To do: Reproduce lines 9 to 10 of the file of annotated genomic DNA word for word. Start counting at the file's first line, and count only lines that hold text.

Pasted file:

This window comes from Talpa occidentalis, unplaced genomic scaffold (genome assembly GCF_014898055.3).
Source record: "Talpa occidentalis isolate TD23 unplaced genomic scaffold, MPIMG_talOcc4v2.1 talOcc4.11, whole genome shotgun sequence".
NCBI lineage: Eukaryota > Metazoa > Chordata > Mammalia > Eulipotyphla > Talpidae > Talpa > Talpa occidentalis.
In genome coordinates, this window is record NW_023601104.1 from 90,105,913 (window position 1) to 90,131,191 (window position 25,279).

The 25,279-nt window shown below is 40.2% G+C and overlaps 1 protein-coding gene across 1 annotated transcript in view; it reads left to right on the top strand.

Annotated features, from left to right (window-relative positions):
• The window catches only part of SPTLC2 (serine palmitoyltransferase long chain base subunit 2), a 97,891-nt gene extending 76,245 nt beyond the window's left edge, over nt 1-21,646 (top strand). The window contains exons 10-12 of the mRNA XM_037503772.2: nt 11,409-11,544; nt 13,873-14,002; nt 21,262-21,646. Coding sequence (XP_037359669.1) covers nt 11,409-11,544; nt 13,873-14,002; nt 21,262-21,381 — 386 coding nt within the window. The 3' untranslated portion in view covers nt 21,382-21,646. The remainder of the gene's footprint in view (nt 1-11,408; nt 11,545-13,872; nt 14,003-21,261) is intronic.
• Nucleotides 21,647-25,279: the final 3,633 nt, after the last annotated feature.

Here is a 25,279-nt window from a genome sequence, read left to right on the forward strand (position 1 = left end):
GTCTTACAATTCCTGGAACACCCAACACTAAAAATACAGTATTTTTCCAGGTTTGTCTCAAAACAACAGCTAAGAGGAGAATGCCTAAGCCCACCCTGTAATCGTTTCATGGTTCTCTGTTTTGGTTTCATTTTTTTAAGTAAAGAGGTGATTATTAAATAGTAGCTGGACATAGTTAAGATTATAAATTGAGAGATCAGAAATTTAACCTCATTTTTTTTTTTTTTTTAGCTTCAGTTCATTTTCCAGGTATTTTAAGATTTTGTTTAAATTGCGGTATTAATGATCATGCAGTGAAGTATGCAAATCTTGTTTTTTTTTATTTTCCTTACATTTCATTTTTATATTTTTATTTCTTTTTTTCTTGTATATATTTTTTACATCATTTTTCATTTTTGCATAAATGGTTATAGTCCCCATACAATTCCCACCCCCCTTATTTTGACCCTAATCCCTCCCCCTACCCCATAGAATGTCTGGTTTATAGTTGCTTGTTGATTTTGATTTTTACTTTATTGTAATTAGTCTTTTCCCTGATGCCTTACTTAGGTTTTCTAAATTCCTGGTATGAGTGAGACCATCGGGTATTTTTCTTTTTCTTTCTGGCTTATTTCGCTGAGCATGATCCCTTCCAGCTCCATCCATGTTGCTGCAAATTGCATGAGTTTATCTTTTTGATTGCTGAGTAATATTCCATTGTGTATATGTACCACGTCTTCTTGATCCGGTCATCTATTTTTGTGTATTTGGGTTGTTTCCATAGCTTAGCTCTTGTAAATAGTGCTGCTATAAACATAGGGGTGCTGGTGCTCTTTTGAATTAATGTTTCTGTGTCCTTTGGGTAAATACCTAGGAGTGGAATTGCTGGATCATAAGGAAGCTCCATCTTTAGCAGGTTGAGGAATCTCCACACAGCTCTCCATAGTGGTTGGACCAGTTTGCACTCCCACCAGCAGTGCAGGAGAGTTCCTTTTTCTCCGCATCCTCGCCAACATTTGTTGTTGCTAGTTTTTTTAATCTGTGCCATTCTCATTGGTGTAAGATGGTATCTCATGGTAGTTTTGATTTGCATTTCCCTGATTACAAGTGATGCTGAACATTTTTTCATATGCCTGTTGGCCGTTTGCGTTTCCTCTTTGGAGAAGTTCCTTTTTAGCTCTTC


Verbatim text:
Here is a 25,279-nt window from a genome sequence, read left to right on the forward strand (position 1 = left end):
GTCTTACAATTCCTGGAACACCCAACACTAAAAATACAGTATTTTTCCAGGTTTGTCTCAAAACAACAGCTAAGAGGAGAATGCCTAAGCCCACCCTGTAATCGTTTCATGGTTCTCTGTTTTGGTTTCATTTTTTTAAGTAAAGAGGTGATTATTAAATAGTAGCTGGACATAGTTAAGATTATAAATTGAGAGATCAGAAATTTAACCTCATTTTTTTTTTTTTTTTAGCTTCAGTTCATTTTCCAGGTATTTTAAGATTTTGTTTAAATTGCGGTATTAATGATCATGCAGTGAAGTATGCAAATCTTGTTTTTTTTTATTTTCCTTACATTTCATTTTTATATTTTTATTTCTTTTTTTCTTGTATATATTTTTTACATCATTTTTCATTTTTGCATAAATGGTTATAGTCCCCATACAATTCCCACCCCCCTTATTTTGACCCTAATCCCTCCCCCTACCCCATAGAATGTCTGGTTTATAGTTGCTTGTTGATTTTGATTTTTACTTTATTGTAATTAGTCTTTTCCCTGATGCCTTACTTAGGTTTTCTAAATTCCTGGTATGAGTGAGACCATCGGGTATTTTTCTTTTTCTTTCTGGCTTATTTCGCTGAGCATGATCCCTTCCAGCTCCATCCATGTTGCTGCAAATTGCATGAGTTTATCTTTTTGATTGCTGAGTAATATTCCATTGTGTATATGTACCACGTCTTCTTGATCCGGTCATCTATTTTTGTGTATTTGGGTTGTTTCCATAGCTTAGCTCTTGTAAATAGTGCTGCTATAAACATAGGGGTGCTGGTGCTCTTTTGAATTAATGTTTCTGTGTCCTTTGGGTAAATACCTAGGAGTGGAATTGCTGGATCATAAGGAAGCTCCATCTTTAGCAGGTTGAGGAATCTCCACACAGCTCTCCATAGTGGTTGGACCAGTTTGCACTCCCACCAGCAGTGCAGGAGAGTTCCTTTTTCTCCGCATCCTCGCCAACATTTGTTGTTGCTAGTTTTTTTAATCTGTGCCATTCTCATTGGTGTAAGATGGTATCTCATGGTAGTTTTGATTTGCATTTCCCTGATTACAAGTGATGCTGAACATTTTTTCATATGCCTGTTGGCCGTTTGCGTTTCCTCTTTGGAGAAGTTCCTTTTTAGCTCTTC